How is his work a commentary on the mores, religious temperament, and society in which he lived in late eighteenth century England? What aspects of this commentary are still relevant today?

William Blake in his writing describes how while walking around London, he hears many things deemed at negative in the society at the time. As he brings up crying infants, marriage quarrels, nagging prostitutes, and even chimney-sweepers, there is much more to what each person is doing which contributes to the idea of individualism during the enlightenment. “And because I am happy and dance and sing,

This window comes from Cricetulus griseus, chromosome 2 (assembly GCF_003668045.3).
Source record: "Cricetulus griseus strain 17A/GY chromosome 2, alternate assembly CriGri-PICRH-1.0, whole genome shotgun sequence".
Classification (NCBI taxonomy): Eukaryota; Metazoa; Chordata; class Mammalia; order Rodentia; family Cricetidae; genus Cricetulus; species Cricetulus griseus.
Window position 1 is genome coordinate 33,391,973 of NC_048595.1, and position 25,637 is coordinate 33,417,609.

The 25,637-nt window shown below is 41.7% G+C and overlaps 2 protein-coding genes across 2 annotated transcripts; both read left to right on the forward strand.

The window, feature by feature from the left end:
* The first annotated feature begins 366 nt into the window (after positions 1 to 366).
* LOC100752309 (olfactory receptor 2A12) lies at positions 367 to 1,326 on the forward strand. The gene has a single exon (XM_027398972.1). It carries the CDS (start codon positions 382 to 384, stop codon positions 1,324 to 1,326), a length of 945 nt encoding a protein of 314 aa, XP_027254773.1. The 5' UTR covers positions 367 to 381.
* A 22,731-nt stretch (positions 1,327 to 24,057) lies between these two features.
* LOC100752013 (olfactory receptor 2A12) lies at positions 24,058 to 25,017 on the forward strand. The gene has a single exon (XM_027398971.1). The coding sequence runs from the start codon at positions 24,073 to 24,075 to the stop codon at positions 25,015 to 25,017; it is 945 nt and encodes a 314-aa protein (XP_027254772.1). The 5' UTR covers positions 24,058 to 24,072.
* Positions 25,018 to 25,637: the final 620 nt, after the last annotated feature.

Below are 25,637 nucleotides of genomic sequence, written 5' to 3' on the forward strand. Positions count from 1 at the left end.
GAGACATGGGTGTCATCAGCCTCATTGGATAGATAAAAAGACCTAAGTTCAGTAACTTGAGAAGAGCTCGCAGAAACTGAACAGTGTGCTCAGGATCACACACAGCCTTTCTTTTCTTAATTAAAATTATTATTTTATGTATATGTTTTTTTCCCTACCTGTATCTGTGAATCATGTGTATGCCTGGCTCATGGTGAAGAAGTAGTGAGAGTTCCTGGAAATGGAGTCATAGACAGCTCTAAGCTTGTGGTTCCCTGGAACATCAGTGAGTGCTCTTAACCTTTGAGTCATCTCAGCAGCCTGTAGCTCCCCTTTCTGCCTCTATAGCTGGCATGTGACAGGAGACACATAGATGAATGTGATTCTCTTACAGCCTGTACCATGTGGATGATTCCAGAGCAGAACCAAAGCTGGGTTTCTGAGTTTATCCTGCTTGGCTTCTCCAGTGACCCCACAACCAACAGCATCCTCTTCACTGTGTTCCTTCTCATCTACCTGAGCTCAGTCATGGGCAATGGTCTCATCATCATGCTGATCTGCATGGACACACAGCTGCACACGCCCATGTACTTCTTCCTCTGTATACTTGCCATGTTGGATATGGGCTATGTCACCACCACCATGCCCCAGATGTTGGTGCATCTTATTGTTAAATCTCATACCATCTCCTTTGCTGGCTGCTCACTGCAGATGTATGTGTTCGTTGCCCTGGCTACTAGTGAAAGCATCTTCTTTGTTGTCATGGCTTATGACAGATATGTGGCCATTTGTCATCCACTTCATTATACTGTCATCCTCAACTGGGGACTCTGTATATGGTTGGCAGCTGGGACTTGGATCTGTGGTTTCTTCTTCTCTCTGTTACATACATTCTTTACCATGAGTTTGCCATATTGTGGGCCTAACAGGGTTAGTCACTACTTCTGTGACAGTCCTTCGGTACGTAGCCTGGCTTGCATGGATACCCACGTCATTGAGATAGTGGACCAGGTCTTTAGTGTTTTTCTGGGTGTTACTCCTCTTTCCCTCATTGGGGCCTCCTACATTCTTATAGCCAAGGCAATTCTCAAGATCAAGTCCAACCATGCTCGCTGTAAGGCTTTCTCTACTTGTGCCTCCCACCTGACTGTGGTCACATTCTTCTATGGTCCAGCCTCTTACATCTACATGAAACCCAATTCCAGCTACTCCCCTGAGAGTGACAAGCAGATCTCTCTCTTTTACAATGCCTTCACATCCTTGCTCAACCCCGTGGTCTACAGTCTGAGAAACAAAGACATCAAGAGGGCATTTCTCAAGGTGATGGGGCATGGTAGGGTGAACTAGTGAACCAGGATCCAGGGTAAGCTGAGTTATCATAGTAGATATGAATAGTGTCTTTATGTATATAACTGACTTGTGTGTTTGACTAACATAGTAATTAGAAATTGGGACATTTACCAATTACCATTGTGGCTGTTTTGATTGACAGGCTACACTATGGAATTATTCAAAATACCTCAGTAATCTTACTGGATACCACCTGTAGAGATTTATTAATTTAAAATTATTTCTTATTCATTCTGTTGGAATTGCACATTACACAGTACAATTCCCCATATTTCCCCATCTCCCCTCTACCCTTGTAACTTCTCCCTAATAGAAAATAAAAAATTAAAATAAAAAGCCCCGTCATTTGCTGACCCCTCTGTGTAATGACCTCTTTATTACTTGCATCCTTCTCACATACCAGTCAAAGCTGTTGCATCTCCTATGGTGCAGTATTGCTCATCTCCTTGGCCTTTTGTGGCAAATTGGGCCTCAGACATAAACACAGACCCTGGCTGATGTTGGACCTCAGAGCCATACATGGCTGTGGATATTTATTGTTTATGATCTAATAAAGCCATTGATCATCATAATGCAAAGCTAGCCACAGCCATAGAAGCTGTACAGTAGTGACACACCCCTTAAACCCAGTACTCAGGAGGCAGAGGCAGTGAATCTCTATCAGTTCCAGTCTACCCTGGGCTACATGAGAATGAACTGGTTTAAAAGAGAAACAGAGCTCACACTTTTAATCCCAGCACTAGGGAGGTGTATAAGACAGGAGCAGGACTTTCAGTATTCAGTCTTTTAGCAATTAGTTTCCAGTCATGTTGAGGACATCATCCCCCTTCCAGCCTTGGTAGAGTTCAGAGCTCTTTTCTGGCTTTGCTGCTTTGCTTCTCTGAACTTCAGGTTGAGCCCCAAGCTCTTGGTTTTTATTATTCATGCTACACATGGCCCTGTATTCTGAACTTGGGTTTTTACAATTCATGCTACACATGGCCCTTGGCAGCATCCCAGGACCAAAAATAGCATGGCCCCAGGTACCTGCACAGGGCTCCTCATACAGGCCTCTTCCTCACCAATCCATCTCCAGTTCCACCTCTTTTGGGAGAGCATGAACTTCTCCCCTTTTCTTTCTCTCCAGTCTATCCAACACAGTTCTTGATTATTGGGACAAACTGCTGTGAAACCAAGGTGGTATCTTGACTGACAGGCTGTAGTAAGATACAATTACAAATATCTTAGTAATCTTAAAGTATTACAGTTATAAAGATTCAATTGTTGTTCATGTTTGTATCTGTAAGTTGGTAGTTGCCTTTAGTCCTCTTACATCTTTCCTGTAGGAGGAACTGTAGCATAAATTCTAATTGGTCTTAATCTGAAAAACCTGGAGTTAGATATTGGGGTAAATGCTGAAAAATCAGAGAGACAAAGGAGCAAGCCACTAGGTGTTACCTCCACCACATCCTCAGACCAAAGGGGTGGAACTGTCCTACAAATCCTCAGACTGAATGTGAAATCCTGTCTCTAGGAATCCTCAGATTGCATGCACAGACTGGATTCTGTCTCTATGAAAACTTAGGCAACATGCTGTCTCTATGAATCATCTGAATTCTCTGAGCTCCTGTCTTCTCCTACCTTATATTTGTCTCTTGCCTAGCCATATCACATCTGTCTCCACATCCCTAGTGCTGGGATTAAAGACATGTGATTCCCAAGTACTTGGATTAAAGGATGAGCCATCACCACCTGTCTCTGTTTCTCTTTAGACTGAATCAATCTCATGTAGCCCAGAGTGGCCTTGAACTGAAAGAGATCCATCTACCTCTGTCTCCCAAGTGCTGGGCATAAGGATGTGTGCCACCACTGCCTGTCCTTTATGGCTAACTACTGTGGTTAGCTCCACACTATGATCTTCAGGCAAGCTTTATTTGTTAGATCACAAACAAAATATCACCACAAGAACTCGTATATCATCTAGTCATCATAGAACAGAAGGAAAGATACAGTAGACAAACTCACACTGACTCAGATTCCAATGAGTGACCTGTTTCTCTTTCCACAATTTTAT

They think they have done me no injury,
And are gone to praise God and his priest and king,
Who make up a heaven of our misery.” from The Chimney Sweeper showcases the religious importance in the society at the time, because people were looking to religion for hope in times of hardship; it points to all the “misery” from all that is heard in the streets of London. All of Blake’s writing contributes to society in England at the time as a whole, although not perfect, makes up a society. We see some of the aspects of his society in ours as well in terms of hardship. In the streets of New York, we might see and hear the same things that could have been heard before.

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